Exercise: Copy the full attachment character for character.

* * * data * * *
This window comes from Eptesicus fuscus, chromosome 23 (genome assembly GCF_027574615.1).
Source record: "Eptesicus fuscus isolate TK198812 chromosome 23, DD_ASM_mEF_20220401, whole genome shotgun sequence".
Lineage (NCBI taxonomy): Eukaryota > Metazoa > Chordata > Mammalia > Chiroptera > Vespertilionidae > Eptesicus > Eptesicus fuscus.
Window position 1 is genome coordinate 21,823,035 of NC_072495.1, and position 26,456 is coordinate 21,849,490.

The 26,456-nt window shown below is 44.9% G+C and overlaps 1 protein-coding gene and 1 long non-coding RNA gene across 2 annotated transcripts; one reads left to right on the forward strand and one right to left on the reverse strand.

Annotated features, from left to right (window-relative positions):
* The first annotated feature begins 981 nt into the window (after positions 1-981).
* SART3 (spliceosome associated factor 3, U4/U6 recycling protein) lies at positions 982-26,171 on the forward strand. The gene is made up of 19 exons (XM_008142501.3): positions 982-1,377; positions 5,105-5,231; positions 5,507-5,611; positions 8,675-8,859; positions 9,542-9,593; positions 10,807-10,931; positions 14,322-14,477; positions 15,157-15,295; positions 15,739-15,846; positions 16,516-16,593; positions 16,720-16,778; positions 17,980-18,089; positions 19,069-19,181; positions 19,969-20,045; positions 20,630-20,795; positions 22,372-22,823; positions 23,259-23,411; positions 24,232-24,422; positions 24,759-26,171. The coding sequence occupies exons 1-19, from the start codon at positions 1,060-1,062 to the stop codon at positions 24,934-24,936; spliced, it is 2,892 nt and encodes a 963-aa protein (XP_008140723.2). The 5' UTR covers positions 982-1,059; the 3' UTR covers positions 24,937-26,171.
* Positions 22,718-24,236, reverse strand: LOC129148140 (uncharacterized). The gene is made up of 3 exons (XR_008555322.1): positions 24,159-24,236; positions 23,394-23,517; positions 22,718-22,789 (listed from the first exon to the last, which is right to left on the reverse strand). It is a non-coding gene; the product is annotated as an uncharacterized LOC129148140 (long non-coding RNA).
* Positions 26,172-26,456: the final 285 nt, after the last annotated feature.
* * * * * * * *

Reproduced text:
This window comes from Eptesicus fuscus, chromosome 23 (genome assembly GCF_027574615.1).
Source record: "Eptesicus fuscus isolate TK198812 chromosome 23, DD_ASM_mEF_20220401, whole genome shotgun sequence".
Lineage (NCBI taxonomy): Eukaryota > Metazoa > Chordata > Mammalia > Chiroptera > Vespertilionidae > Eptesicus > Eptesicus fuscus.
Window position 1 is genome coordinate 21,823,035 of NC_072495.1, and position 26,456 is coordinate 21,849,490.

The 26,456-nt window shown below is 44.9% G+C and overlaps 1 protein-coding gene and 1 long non-coding RNA gene across 2 annotated transcripts; one reads left to right on the forward strand and one right to left on the reverse strand.

Annotated features, from left to right (window-relative positions):
* The first annotated feature begins 981 nt into the window (after positions 1-981).
* SART3 (spliceosome associated factor 3, U4/U6 recycling protein) lies at positions 982-26,171 on the forward strand. The gene is made up of 19 exons (XM_008142501.3): positions 982-1,377; positions 5,105-5,231; positions 5,507-5,611; positions 8,675-8,859; positions 9,542-9,593; positions 10,807-10,931; positions 14,322-14,477; positions 15,157-15,295; positions 15,739-15,846; positions 16,516-16,593; positions 16,720-16,778; positions 17,980-18,089; positions 19,069-19,181; positions 19,969-20,045; positions 20,630-20,795; positions 22,372-22,823; positions 23,259-23,411; positions 24,232-24,422; positions 24,759-26,171. The coding sequence occupies exons 1-19, from the start codon at positions 1,060-1,062 to the stop codon at positions 24,934-24,936; spliced, it is 2,892 nt and encodes a 963-aa protein (XP_008140723.2). The 5' UTR covers positions 982-1,059; the 3' UTR covers positions 24,937-26,171.
* Positions 22,718-24,236, reverse strand: LOC129148140 (uncharacterized). The gene is made up of 3 exons (XR_008555322.1): positions 24,159-24,236; positions 23,394-23,517; positions 22,718-22,789 (listed from the first exon to the last, which is right to left on the reverse strand). It is a non-coding gene; the product is annotated as an uncharacterized LOC129148140 (long non-coding RNA).
* Positions 26,172-26,456: the final 285 nt, after the last annotated feature.